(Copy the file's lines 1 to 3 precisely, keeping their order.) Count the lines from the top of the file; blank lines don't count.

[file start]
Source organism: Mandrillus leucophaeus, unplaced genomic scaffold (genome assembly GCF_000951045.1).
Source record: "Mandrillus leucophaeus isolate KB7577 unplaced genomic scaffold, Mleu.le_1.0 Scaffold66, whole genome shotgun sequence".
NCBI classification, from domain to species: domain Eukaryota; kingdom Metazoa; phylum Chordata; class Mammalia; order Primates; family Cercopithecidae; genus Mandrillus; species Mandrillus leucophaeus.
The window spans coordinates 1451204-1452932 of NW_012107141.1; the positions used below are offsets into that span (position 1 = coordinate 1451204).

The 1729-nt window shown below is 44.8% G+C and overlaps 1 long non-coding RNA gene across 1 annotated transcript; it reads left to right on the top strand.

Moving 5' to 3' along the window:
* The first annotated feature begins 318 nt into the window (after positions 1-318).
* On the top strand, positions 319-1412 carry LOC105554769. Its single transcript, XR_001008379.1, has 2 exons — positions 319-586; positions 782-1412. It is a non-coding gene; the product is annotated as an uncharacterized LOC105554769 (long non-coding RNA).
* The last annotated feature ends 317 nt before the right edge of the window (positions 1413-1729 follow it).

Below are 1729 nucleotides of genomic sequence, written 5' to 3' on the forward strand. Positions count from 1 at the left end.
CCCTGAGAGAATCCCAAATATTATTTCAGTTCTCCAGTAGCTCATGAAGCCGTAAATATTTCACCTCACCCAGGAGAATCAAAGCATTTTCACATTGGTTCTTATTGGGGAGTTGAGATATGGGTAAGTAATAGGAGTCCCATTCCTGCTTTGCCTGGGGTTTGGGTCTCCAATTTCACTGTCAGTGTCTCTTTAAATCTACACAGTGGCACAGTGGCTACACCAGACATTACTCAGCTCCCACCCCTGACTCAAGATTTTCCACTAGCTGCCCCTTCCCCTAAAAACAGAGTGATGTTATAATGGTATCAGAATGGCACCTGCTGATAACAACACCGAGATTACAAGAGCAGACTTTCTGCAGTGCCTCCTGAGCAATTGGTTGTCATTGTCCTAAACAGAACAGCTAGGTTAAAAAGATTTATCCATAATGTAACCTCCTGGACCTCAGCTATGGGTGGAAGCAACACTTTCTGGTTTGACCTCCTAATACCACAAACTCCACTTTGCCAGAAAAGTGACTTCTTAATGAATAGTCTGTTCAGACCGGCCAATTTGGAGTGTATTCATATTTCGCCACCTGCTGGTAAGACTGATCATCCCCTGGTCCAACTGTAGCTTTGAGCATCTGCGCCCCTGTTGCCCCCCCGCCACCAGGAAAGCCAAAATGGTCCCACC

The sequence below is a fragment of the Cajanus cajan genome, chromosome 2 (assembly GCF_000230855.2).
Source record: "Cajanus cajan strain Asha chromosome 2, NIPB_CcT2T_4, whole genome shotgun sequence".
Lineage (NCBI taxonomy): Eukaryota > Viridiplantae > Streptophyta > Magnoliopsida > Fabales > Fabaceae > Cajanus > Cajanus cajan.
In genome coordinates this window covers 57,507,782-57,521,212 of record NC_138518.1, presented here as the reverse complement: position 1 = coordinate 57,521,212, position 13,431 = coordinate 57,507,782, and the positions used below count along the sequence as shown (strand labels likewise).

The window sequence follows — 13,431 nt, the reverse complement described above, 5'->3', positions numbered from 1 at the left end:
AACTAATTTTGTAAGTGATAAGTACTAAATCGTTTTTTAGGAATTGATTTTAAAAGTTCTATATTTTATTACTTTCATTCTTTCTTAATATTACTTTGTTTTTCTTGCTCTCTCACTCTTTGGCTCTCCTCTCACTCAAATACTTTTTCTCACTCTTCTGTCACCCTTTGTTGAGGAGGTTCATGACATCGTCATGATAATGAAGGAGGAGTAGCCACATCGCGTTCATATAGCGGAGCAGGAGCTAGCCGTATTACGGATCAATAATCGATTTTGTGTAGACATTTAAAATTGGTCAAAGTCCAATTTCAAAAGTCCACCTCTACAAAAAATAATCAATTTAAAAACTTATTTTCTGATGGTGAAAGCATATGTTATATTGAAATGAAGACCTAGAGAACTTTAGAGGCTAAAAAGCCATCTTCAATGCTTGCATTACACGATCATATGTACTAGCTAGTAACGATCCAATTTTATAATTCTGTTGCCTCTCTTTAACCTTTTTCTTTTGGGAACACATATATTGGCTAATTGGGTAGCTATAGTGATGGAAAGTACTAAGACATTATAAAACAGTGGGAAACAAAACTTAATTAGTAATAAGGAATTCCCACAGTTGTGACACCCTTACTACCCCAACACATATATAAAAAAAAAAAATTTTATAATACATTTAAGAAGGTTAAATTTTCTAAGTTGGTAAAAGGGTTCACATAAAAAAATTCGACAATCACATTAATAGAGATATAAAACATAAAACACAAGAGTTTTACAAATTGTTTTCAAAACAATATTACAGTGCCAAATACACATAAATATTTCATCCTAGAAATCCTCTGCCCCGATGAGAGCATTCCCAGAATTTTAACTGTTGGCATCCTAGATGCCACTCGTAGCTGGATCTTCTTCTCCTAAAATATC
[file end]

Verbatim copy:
Source organism: Mandrillus leucophaeus, unplaced genomic scaffold (genome assembly GCF_000951045.1).
Source record: "Mandrillus leucophaeus isolate KB7577 unplaced genomic scaffold, Mleu.le_1.0 Scaffold66, whole genome shotgun sequence".
NCBI classification, from domain to species: domain Eukaryota; kingdom Metazoa; phylum Chordata; class Mammalia; order Primates; family Cercopithecidae; genus Mandrillus; species Mandrillus leucophaeus.